With ultra-low interest rates proving insufficient to deal with the economic malaise, the Federal Reserve has felt compelled to provide unprecedented “forward policy guidance.” It signaled its strong expectation that rates would remain floored at zero until at least the end of 2014. And by claiming that it could see that far into the future, it essentially challenged the time-tested view that monetary policy acts with “long and variable lags.”

This was not the only unthinkable. The Federal Reserve has aggressively bought US government and mortgage securities. On the other side of the Atlantic ocean, the ECB has acquired trillions of bonds issued by struggling members of the Eurozone; and it has even found a back door to get money to the Greek government in order for it to meet its debt obligations to the ECB.

The numbers are getting very large; especially as both central banks have signaled their intention to do more (including last Thursday’s ECB announcement). Already, the ECB has ballooned its balance sheet to over 30 percent of GDP and the Federal Reserve to 20 percent of GDP. (Note that the Bank of England and the bank of Japan are in the same ballpark).

Through their ever-larger presence in markets, central banks have inevitably influenced liquidity, price signals and information content. In some cases, even the provision of financial services to the public has been impacted (including money market saving instruments, pensions and life insurance).

Imagine if this were attempted by central banks elsewhere. It would be met in the west by cries of irresponsibility. Yet, ironically — and using a formulation adopted by economists such as Paul Krugman and Paul McCulley — central bankers in Europe and the U.S. have felt that it is in fact responsible for them to be irresponsible.

Central bankers will tell you that they have had no choice but to operate increasingly in unfamiliar and unconventional policy territory. After all, despite massive monetary (and fiscal) stimulus, the US economy has remained sluggish and unemployment is still way too high. Meanwhile, Europe continues to struggle with a debt crisis that started in Greece in 2009 and has spread wide and far. Even Germany, the continent’s powerhouse and the country that has undertaken the deepest structural reforms, is now slowing markedly.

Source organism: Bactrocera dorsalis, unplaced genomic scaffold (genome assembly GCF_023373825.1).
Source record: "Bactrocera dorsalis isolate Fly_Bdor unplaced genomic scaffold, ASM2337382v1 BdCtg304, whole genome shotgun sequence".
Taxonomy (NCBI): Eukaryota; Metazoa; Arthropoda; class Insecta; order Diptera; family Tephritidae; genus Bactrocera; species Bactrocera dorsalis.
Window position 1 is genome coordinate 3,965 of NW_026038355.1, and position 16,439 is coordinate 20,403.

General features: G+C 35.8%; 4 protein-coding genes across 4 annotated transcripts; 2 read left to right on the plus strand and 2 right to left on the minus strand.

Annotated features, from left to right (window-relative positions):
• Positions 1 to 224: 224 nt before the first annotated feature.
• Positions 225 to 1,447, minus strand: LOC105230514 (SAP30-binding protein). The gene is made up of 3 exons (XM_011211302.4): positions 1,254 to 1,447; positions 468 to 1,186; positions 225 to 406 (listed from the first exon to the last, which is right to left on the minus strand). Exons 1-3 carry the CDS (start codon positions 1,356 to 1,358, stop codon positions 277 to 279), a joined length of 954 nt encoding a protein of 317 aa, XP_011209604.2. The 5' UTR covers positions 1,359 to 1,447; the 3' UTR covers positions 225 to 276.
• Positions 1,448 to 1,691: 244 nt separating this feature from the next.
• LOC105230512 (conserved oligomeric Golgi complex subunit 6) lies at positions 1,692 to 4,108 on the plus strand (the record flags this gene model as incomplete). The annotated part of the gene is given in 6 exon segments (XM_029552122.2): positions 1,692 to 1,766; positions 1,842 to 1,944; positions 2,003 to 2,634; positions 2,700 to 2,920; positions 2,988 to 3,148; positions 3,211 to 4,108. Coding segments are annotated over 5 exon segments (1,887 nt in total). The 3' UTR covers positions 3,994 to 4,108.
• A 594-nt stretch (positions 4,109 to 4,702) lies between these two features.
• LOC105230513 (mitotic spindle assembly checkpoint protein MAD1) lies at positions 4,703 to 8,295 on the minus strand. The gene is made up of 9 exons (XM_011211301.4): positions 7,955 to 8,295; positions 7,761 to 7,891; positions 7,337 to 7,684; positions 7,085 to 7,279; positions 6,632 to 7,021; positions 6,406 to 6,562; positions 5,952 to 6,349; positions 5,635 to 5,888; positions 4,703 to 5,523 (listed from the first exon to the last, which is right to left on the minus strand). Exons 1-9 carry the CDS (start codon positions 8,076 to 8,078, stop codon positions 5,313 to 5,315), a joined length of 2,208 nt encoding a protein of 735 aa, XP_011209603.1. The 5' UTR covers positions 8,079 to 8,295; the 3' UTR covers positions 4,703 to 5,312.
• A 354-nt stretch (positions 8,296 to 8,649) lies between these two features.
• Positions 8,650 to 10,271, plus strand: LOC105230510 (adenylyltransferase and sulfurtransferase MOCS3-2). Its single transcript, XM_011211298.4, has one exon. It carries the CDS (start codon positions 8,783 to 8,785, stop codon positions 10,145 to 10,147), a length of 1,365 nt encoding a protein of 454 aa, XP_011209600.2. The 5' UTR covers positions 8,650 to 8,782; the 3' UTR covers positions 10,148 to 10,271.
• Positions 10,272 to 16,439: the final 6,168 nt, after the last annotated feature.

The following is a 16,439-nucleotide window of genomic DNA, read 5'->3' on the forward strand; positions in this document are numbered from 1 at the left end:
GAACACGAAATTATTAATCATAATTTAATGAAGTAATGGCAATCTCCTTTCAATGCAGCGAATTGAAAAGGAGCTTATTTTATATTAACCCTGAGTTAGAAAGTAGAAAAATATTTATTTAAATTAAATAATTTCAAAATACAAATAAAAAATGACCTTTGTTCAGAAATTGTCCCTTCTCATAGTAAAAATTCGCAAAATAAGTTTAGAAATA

Due to political paralysis and polarization, central bankers seem to be the only policymakers both willing and able to respond to these unusual challenges. Yes they are using imperfect tools. Yes the outcomes of their actions involve collateral damage and unintended consequences. But they see all this as preferable to the alternative of doing nothing.

I suspect that central bankers, whether in Europe or the U.S., realize that — acting by themselves — they cannot deliver the much-needed outcomes of growth, jobs and financial stability. Rather than guarantee the destination, they are helping to define the journey. They are building bridges, hoping to buy time for politicians and other policymaking entities to overcome their bickering and dithering.

Time will tell whether this strategy will work. In the meantime, the rest of the world has no choice but to adapt to this “responsible irresponsibility.”

The more western central banks inject liquidity into their economies, the greater the splash for other countries. The result is something that has been experienced by countries such as Brazil: significantly greater exchange rate volatility, disruptive flows of capital, and higher tensions between domestic and external realities.

Brazil and other responsive emerging countries have responded by re-caliberating their macroeconomic policy mix. They have aggressively cut interest rates while tightening fiscal policy; and they are looking to revamp structural reforms.

It is still early days though. Further policy adjustments will be required in the months and years ahead as western central banks implement additional unconventional policies, and as the longer-term effects become more visible. And it will not be easy. Policy responses will be analytically hard to calibrate precisely, especially as all this is happening with virtually no global policy coordination to speak of.